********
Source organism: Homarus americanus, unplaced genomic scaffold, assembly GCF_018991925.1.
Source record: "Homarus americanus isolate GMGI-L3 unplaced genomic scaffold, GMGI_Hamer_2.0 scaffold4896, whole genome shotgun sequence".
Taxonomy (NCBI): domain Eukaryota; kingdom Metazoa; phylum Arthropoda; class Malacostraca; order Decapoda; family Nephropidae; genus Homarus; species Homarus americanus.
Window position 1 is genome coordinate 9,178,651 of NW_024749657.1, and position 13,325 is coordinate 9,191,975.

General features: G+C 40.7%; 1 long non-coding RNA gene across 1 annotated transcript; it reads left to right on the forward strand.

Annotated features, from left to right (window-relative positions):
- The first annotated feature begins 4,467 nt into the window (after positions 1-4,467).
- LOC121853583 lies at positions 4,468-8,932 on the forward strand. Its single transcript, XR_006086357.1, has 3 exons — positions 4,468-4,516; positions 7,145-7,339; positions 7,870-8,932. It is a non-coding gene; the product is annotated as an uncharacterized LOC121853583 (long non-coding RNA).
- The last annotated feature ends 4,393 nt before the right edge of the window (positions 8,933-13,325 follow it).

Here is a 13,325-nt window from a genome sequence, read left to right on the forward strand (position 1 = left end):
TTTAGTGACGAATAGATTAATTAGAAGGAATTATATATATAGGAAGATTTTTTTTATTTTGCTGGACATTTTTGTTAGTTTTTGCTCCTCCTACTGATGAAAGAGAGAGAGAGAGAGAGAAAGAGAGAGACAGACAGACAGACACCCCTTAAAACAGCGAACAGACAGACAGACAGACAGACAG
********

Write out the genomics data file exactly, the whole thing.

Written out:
Source organism: Homarus americanus, unplaced genomic scaffold, assembly GCF_018991925.1.
Source record: "Homarus americanus isolate GMGI-L3 unplaced genomic scaffold, GMGI_Hamer_2.0 scaffold4896, whole genome shotgun sequence".
Taxonomy (NCBI): domain Eukaryota; kingdom Metazoa; phylum Arthropoda; class Malacostraca; order Decapoda; family Nephropidae; genus Homarus; species Homarus americanus.
Window position 1 is genome coordinate 9,178,651 of NW_024749657.1, and position 13,325 is coordinate 9,191,975.

General features: G+C 40.7%; 1 long non-coding RNA gene across 1 annotated transcript; it reads left to right on the forward strand.

Annotated features, from left to right (window-relative positions):
- The first annotated feature begins 4,467 nt into the window (after positions 1-4,467).
- LOC121853583 lies at positions 4,468-8,932 on the forward strand. Its single transcript, XR_006086357.1, has 3 exons — positions 4,468-4,516; positions 7,145-7,339; positions 7,870-8,932. It is a non-coding gene; the product is annotated as an uncharacterized LOC121853583 (long non-coding RNA).
- The last annotated feature ends 4,393 nt before the right edge of the window (positions 8,933-13,325 follow it).

Here is a 13,325-nt window from a genome sequence, read left to right on the forward strand (position 1 = left end):
TTTAGTGACGAATAGATTAATTAGAAGGAATTATATATATAGGAAGATTTTTTTTATTTTGCTGGACATTTTTGTTAGTTTTTGCTCCTCCTACTGATGAAAGAGAGAGAGAGAGAGAGAAAGAGAGAGACAGACAGACAGACACCCCTTAAAACAGCGAACAGACAGACAGACAGACAGACAG